Leather industry and EUDR deforestation-free regulation: how to get prepared?

Are you an actor of the leather industry?

If so, the new European Union deforestation-free regulation is impacting you.

Here is why, and most importantly, how to get prepared!

To fight deforestation caused by the import of certain products, the European Union adopted the EUDR (European Union Deforestation Regulation) in June 2023.

Inspired by the EU Timber Regulation (EUTR), in force since 2013, the EUDR will bring about a change of scale by moving from the fight against illegal timber to the eradication of deforestation and forest degradation linked to the production of raw materials.

It will apply to most companies operating within the EU from the 30th of December 2024, and will effectively prohibit European companies from importing illegal products or products linked to deforestation onto the European market.

Here are some answers!

So, you have less than a year to comply with the regulation! What is the EUDR and what impact will it have on the leather industry?

Here are some answers!

Why is this regulation so important?

The state of deforestation has been widely documented in numerous articles and reports.

However, we feel it is important to reiterate two ideas.

  • The first is that deforestation continues today. Net losses of 5 million hectares per year are recorded, with significant impacts on greenhouse gas emissions, biodiversity, and local communities.
  • Secondly, the EU imports account for 16% of global deforestation . We therefore have a significant responsibility to act.

Am I impacted?

The regulation covers 7 raw materials (known as “relevant commodities”), including beef, and the products derived from them, in particular leather (known as “relevant products”, listed in Annex 1 of the regulation, according to their customs code).

All steps in the supply chain are covered.

  • If you import raw, semi-finished or finished leather into Europe for processing, for example as a collector, hides and skins or leather trader, tanner, you are directly concerned as a first importer on the market (under the “operator” category).
  • On the other hand, if you buy leather that has already been imported onto the internal market of the European Union, in order to process it and/or resell it, you are also concerned, but under the “trader” category. The applicable requirements differ slightly (see the section entitled “Key points to remember”).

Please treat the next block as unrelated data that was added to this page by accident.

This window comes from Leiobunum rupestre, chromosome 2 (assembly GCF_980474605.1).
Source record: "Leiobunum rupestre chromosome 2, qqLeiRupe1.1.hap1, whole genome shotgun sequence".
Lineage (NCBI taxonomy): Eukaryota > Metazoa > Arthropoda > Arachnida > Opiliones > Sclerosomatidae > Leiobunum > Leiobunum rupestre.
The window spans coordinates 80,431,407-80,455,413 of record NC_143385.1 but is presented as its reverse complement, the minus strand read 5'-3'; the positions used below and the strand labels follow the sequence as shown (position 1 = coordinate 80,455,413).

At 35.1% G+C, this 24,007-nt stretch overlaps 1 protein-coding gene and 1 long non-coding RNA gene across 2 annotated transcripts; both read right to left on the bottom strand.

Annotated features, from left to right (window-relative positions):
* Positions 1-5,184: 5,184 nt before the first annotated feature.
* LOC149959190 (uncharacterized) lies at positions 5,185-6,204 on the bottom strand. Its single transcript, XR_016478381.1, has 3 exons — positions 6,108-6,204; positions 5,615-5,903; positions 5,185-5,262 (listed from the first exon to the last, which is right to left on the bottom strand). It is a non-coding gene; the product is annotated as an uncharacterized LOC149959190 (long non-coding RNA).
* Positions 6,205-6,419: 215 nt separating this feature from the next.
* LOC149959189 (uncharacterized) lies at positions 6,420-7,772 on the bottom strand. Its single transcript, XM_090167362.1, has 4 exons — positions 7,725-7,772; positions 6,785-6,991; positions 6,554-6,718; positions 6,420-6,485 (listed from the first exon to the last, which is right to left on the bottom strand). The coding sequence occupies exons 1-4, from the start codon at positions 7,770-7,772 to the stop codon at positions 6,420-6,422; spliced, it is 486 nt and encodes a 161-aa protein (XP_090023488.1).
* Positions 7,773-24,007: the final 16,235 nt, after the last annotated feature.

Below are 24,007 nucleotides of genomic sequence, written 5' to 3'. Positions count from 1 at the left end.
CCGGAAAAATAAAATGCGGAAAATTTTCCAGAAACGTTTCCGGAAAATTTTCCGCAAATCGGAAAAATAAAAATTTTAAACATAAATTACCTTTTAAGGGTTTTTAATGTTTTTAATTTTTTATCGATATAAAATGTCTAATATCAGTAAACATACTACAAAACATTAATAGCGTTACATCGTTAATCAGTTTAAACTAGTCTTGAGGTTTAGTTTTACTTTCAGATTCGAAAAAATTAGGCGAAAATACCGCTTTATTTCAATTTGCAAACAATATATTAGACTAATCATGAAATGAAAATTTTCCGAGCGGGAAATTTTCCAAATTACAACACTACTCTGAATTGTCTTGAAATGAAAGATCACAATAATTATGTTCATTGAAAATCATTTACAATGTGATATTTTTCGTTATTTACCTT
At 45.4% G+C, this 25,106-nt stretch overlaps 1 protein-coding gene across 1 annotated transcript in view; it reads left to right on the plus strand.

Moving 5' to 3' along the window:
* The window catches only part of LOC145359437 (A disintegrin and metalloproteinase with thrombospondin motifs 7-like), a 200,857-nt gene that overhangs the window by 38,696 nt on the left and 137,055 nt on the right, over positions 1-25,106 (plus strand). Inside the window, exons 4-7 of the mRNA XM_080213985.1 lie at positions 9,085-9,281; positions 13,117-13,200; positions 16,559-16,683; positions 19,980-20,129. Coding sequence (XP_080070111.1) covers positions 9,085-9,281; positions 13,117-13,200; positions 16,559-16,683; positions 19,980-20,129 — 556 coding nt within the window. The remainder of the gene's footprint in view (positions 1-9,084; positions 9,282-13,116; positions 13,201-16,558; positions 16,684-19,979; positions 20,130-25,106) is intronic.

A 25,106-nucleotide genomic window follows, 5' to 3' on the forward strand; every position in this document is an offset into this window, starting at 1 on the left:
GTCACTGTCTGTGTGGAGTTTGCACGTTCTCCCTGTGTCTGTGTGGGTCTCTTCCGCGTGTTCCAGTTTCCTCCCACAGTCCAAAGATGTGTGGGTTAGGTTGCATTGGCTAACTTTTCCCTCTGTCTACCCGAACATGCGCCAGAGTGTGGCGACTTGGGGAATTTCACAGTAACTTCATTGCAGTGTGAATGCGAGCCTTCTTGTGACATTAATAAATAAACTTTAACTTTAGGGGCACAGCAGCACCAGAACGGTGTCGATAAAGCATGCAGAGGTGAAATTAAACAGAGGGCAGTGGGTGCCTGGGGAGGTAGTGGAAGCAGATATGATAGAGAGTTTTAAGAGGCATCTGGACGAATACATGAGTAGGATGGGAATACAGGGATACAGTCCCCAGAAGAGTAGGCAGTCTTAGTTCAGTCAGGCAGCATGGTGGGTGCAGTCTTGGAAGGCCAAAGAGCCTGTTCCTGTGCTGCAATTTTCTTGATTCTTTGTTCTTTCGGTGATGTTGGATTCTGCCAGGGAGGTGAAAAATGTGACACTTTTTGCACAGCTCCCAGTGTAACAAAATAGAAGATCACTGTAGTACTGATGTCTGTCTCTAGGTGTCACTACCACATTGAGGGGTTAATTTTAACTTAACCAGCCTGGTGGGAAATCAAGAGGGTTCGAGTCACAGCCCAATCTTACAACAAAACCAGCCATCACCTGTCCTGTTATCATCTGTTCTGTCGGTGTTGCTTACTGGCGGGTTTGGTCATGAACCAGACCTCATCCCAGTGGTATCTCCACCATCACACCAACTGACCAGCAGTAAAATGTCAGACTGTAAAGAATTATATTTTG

• However, if you are a brand of footwear, leather goods and accessories that produces, buys or retails finished products containing leather (which you have not reprocessed), you are not directly concerned. However, your entire supply chain will be affected, and this is likely to disrupt your sourcing of materials.

It should also be noted that while the regulation primarily targets imported deforestation, it also applies to all exports from the European Union. The same rules therefore apply if you sell leather produced in Europe on the non-European market.

Note: bear in mind that an update is due to take place within the next two years, and that other products or other actors could be included in the scope of the regulation.

What shall I prove?

To place goods on the European market (or export them), companies directly affected by the regulation (i.e. the operators) will have to meet (and prove) the following conditions:

  • “Zero deforestation”: the product or raw material has not contributed to deforestation or forest degradation after 31 December 2020 (cut-off date).
  • “Legal”: they have been produced in accordance with the legislation in force in the country of production (i.e. in terms of land use, environmental protection, forest management and biodiversity conservation, but also human rights, etc.).
  • “Due diligence statement”: they are accompanied by a due diligence statement, produced in accordance with the requirements set out in the regulation.

In practical terms, goods will therefore be authorized to access the European market provided they are accompanied by their due diligence statement (issued by the company), whose information, well defined and specified by the regulation, will make it possible to characterize the conditions of production and thus assess the level of risk.

The main challenge facing companies is therefore the implementation of this “due diligence system“, which they will have to review at least once a year.

What penalties do I risk?

The potential fines for non-compliance are heavy: up to 4% of the importer’s EU turnover, plus confiscation of the products by customs and other authorities.

The frequency of checks will vary according to the level of risk in the production area (the EU will shortly outline a system for classifying countries according to their deforestation risk).

Key points to keep in mind

• The central concept of due diligence

The key requirement of the regulation is that operators must implement a due diligence system.

This is a 3-stage process.

>> 1. information REQUIREMENTs

Companies must collect information on their products, including a description of the product, information on the quantity, the country of production, the geolocation of the farm(s) or forest from which the product originates, the date or period of production and the name and contact details of the supplier.

Companies must also obtain conclusive proof that the production of the product is free from deforestation and complies with the laws of the country of origin.


Based on the information collected, the company must assess whether there is a risk that the products intended to be placed on the market are not compliant. The risk assessment must consider the risk level assigned to the country of production (soon defined by the European Union), as well as the presence of forests close to the production area, the presence of indigenous populations, cases of human rights violations, concerns about corruption, the complexity of the chain, etc.

This complete analysis must be documented and updated at least once a year.